Image: New research proves gastric banding as the poorer choice for bariatric surgery (Photo courtesy of Shutterstock).
Since 2013, explantation of laparoscopic adjustable gastric banding (LAGB) has exceeded that of implantation procedures at academic centers, according to a new study.
Researchers at the University of California Irvine (UCI, USA) queried the Vizient database from 2007 through 2015 to identify patients with a primary diagnosis of obesity who had undergone LAGB implantation, revision, or explantation at academic medical centers in the United States. The data were than analyzed to determine prevalence and outcomes of primary LAGB implantation, compared to revision or explantation, with outcomes measures including length of stay (LOS), intensive care unit (ICU) admission, morbidity, mortality, and cost.
The results revealed that 28,202 patients in the United States underwent LAGB implantation procedures between 2007 and 2015. During the same period, 12,157 people had their gastric bands removed. Trend analysis revealed that as of 2013, surgeons did more explantation procedures to take the gastric bands out than to put them in. LAGB revision or explantation was associated with longer LOS, higher rate of postoperative ICU admissions, and higher overall morbidity compared than implantation. There were no differences in death rates or costs, with both types of surgery averaging at USD 12,000. The study was published on July 25, 2017, in Journal of the American College of Surgeons.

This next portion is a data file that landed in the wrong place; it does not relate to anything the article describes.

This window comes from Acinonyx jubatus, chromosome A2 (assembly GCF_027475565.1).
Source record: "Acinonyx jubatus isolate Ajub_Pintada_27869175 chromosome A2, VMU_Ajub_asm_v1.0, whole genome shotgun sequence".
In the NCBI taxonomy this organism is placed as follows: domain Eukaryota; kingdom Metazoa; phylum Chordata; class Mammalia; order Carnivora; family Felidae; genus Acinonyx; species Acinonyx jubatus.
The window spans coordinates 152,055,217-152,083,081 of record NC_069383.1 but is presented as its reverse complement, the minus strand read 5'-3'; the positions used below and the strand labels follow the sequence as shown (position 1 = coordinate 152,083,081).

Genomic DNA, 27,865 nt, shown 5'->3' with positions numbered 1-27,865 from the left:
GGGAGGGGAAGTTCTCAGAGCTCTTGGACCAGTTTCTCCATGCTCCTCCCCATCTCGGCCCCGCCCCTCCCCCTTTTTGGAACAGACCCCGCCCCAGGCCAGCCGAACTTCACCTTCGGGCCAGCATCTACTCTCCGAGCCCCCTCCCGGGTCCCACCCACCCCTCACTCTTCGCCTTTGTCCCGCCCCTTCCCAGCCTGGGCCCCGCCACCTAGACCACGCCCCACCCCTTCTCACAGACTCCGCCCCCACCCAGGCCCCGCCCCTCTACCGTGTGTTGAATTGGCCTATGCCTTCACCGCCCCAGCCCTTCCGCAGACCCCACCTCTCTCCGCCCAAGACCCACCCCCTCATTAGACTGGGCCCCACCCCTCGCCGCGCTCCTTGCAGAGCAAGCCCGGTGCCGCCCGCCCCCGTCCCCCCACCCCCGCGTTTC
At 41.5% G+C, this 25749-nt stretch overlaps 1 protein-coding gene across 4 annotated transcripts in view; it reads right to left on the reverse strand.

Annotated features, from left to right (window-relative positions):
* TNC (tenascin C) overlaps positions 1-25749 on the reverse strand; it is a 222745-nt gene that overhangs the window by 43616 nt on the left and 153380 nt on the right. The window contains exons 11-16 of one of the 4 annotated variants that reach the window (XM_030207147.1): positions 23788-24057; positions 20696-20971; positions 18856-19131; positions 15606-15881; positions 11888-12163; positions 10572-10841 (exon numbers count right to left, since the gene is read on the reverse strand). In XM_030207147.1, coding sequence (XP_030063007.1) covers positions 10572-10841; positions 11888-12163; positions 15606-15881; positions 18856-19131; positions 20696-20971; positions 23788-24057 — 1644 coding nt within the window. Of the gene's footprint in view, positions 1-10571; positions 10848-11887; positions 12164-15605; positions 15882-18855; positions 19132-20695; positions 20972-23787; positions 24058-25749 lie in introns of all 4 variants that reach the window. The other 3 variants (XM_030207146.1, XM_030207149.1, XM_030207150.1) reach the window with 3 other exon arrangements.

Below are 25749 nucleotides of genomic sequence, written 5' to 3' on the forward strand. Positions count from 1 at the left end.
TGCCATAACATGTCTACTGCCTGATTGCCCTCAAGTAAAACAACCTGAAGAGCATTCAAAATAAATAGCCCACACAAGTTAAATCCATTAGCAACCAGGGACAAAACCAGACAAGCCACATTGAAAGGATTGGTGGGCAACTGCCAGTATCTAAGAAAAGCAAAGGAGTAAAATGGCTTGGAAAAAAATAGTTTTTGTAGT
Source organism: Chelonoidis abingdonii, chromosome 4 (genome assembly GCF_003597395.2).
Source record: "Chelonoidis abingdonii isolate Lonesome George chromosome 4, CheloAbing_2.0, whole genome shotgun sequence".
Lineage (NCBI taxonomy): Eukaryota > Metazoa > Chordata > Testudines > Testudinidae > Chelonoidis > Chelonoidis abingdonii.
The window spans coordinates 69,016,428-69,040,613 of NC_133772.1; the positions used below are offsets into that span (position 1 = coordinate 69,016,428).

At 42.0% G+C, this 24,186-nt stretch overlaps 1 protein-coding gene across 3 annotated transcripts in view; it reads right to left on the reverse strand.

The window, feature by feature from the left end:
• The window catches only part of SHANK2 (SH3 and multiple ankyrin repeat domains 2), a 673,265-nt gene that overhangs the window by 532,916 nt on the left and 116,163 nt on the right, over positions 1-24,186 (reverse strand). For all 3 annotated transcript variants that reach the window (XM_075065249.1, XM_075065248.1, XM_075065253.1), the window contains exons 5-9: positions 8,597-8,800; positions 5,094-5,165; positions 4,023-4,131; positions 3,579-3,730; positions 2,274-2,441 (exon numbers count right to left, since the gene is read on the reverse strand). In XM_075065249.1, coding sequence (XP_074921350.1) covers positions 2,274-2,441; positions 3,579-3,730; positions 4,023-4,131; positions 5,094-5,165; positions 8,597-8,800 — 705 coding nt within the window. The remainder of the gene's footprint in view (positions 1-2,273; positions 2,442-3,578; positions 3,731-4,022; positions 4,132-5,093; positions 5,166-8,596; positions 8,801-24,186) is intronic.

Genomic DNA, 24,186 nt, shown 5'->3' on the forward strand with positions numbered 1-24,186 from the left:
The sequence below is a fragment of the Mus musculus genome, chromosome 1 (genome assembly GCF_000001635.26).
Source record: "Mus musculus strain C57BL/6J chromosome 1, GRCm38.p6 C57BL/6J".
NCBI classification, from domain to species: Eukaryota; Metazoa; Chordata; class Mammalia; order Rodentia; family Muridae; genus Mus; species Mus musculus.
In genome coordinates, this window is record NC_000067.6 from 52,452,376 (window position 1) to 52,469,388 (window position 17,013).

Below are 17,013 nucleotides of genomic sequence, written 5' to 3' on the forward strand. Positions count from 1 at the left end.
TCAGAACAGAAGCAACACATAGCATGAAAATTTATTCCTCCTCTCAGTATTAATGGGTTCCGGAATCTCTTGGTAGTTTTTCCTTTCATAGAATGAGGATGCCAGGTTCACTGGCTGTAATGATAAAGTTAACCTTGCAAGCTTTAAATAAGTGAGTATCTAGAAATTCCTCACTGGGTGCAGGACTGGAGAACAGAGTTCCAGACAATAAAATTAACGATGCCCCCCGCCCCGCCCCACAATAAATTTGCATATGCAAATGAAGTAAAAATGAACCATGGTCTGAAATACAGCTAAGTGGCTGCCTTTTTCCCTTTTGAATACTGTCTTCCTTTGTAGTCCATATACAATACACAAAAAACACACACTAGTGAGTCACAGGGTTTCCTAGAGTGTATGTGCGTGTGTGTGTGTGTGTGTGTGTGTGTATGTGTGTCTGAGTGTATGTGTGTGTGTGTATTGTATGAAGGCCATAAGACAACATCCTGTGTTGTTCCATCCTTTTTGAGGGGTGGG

“A newer alternative in weight–loss surgery, laparoscopic sleeve gastrectomy, appears to be safer and more effective [than LAGB], and may be driving this trend,” said senior author Ninh Nguyen, MD, chief of bariatric surgery at UCI. “Compared to the adjustable gastric banding, the laparoscopic sleeve gastrectomy is associated with improved weight loss and lower incidence of late complications. The late complication rate requiring revision after sleeve gastrectomy is one–fourth that of gastric banding.”
LAGB is designed to reduce the size of the stomach by placing a silicone band around the upper portion of the stomach, creating a small pouch that restricts the amount of food that can be consumed at one time, and increases the time taken for the stomach to empty. Better options for bariatric surgery include sleeve gastrectomy, biliopancreatic diversion with duodenal switch, and gastric bypass via Roux-en-Y gastric bypass (RYGBP). In the United States there has been a greater use of LAGB than other surgical procedures, probably due to the preconception that LAGB is a "simple and safer" option.
University of California Irvine